Raycasting uses just simple trigonometric functions. All used functions are listed here (the given ranges for x and y are the window settings used to generate the pictures):

sin(x)

0 <= x <= 360 degrees

-1.0 <= y <= 1.0cos(x)

0 <= x <= 360 degrees

-1.0 <= y <= 1.01.0/sin(x)

0 <= x <= 360 degrees

-10.0 <= y <= 10.01.0/cos(x)

0 <= x <= 360 degrees

-10.0 <= y <= 10.0tan(x)

0 <= x <= 360 degrees

-10.0 <= y <= 10.01.0/tan(x)

0 <= x <= 360 degrees

-10.0 <= y <= 10.0

Normally trigonometric functions are evaluated as floating point numbers. Using floating point calculations may work on a modern 800MHz PC, but on a TI-89/TI-92p they are much too slow to be used in a raycasting engine until you can wait a few seconds for each picture to "arrive".

There are exactly two methods how to speed up these calculations. The first one is to pre-calculate the values of the trigonometric functions for each angle and to store this precalculated values in tables like:double sintab[360] = { // 360 values of sin(x) goes here ... }This way we can eliminate the slow function evaluation. If we need the sinus value of, let's say, 135 degrees we just look the value up in this table instead of calculating it at runtime.

If you examine the pictures of the used functions in detail you may see that we don't need really 360 table entries. 90 entries are completely enough (the values of the first quadrant). The values of the other three quadrants can be simply evaluated by inverting or reversing the order of the entries in the first quadrant.

This "symmetric" quality of the used functions is very handy, because it let us save much space. And we can save even more space. We know from school or see from the above pictures that sin(x) and cos(x) are almost the same functions. The cos(x) function is just moved 90 degrees to the left. The same holds true, of course, for the 1.0/sin(x) and 1.0/cos(x) functions.

When we sum up the necessary space we will need now 4 tables with 90 entries which are 360 values in difference to 2160 (=6*360) entries without using the "symmetric" quality. Not bad, I think, isn't it?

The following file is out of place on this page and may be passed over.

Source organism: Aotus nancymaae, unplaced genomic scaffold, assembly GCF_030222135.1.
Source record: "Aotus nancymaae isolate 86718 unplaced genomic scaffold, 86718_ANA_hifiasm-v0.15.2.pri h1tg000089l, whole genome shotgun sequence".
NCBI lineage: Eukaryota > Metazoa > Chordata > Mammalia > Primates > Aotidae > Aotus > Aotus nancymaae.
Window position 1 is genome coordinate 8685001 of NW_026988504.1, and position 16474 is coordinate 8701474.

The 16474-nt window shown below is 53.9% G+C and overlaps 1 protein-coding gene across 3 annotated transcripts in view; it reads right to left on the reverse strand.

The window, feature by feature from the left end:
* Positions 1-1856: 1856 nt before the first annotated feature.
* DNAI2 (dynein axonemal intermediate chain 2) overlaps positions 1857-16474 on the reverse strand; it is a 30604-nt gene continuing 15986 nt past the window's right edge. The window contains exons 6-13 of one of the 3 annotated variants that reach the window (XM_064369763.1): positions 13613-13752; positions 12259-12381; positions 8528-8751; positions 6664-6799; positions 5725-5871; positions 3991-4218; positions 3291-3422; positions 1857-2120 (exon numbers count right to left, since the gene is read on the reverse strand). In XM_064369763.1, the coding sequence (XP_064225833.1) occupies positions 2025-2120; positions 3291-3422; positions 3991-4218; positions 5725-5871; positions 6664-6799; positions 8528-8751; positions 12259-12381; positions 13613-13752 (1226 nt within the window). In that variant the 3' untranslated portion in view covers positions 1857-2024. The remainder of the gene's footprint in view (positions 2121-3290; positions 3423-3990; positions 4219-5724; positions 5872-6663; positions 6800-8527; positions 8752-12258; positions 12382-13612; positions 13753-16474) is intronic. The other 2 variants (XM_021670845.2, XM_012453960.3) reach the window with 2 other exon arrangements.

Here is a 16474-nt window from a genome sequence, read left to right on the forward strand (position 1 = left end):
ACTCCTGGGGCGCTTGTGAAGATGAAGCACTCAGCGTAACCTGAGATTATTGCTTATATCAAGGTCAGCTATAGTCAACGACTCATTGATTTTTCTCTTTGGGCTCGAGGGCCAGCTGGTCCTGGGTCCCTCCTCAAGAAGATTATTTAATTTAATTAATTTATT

The second optimization trick is that we will not use floating point numbers at all. Even with lookup tables we would wait seconds until a new picture is calculated, which is not acceptable for a raycasting engine.

Depending on the necessary precision we multiple the original value with a certain number and store the result as signed integer. The values of the sin(x) table are, for example, multipled by 128. This let us store the values simply like this:char sin128tab[90] = { // 90 values of 128.0*sin(x) goes here }To calculate now, let's say, 234*sin(10) we will calculate 234*sin128[10] and divide the result by 128 what can be quickly performed by shifting the result 7 bits to the right ((234*sin128[10]) >> 7). Well, that's all about how to perform trigonometric fast ...

Take a piece of paper with a regulary grid (squares) on it. Now draw a line at any angle and examine the intersections of the line with the grid. Do you see something special which can be used to speed up the calculations (hint: examine the intersections with horizontal grid lines and vertical grid lines separately)?

I think you guessed it. Starting from the first intersection with a horizontal grid line the distance to the intersection with the next horizontal grid line is always constant! This holds also true for the intersection with the vertical grid lines. If we examine these two types of intersections separately we can very quickly step along the ray to the next square which is hit. After we've found an intersection with a non-empty square for the vertical and the horizontal intersection we compare the distances to these squares and take the shorter one for drawing.